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Reputation, social identity, and social conflict

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  • Smith, John

Abstract

We interpret the social identity literature and examine its economic implications. We model a population of agents from two exogenous and well defined social groups. Agents are randomly matched to play a reduced form bargaining game. We show that this struggle for resources drives a conflict through the rational destruction of surplus. We assume that the population contains both unbiased and biased players. Biased players aggressively discriminate against members of the other social group. The existence and specification of the biased player is motivated by the social identity literature. For unbiased players, group membership has no payoff relevant consequences. We show that the unbiased players can contribute to the conflict by aggressively discriminating and that this behavior is consistent with existing empirical evidence.

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Bibliographic Info

Paper provided by University Library of Munich, Germany in its series MPRA Paper with number 23336.

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Date of creation: 08 Jun 2010
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Handle: RePEc:pra:mprapa:23336

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Keywords: social identity theory; social fragmentation;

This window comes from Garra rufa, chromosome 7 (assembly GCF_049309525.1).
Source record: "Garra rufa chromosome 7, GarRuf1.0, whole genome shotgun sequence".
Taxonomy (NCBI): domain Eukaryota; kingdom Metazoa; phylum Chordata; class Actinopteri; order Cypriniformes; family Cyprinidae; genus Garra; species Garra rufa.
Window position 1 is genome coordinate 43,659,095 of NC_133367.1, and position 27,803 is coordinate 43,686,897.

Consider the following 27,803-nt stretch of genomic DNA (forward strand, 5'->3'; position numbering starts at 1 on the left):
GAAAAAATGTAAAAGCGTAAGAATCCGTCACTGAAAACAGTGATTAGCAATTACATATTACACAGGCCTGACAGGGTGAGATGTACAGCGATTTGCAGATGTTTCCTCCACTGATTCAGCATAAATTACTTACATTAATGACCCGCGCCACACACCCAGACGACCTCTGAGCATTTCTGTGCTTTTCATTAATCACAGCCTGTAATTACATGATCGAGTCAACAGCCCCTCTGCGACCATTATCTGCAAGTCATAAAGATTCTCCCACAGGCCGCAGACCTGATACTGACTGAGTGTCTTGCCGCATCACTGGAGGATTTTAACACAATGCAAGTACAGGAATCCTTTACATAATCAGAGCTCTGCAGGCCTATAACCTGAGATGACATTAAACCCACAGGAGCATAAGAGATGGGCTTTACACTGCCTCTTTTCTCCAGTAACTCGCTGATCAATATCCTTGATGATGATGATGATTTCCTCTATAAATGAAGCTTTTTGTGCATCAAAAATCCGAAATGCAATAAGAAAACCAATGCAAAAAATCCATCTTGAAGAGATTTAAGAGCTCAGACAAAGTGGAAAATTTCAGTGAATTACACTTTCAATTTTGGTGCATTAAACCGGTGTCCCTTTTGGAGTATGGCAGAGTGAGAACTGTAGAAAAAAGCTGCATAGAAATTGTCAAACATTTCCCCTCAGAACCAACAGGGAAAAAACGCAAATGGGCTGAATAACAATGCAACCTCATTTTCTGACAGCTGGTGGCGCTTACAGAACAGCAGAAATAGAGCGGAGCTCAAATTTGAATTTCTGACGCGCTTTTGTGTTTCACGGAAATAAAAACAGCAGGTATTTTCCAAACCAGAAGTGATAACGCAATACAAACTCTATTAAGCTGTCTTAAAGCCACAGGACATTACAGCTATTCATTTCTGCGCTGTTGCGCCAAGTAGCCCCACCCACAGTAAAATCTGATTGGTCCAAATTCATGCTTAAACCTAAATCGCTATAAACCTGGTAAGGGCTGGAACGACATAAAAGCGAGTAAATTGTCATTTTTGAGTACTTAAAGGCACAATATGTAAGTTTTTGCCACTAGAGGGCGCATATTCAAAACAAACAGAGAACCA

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References

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  1. Kaushik Basu, 2005. "Racial conflict and the malignancy of identity," Journal of Economic Inequality, Springer, Springer, vol. 3(3), pages 221-241, December.
  2. Gary Charness & Luca Rigotti & Aldo Rustichini, 2007. "Individual Behavior and Group Membership," American Economic Review, American Economic Association, American Economic Association, vol. 97(4), pages 1340-1352, September.
  3. Alberto Alesina & Reza Baqir & William Easterly, 1999. "Public Goods And Ethnic Divisions," The Quarterly Journal of Economics, MIT Press, MIT Press, vol. 114(4), pages 1243-1284, November.
  4. John B Davis, 2005. "Social Identity Strategies in Recent Economics," Working Papers and Research, Marquette University, Center for Global and Economic Studies and Department of Economics 0508, Marquette University, Center for Global and Economic Studies and Department of Economics.
  5. Dan Silverman, 2004. "Street Crime And Street Culture," International Economic Review, Department of Economics, University of Pennsylvania and Osaka University Institute of Social and Economic Research Association, Department of Economics, University of Pennsylvania and Osaka University Institute of Social and Economic Research Association, vol. 45(3), pages 761-786, 08.
  6. Lorenz Goette & David Huffman & Stephan Meier, 2006. "The impact of group membership on cooperation and norm enforcement: evidence using random assignment to real social groups," Working Papers, Federal Reserve Bank of Boston 06-7, Federal Reserve Bank of Boston.
  7. Easterly, W & Levine, R, 1996. "Africa's Growth Tragedy : Policies and Ethnic Divisions," Papers, Harvard - Institute for International Development 536, Harvard - Institute for International Development.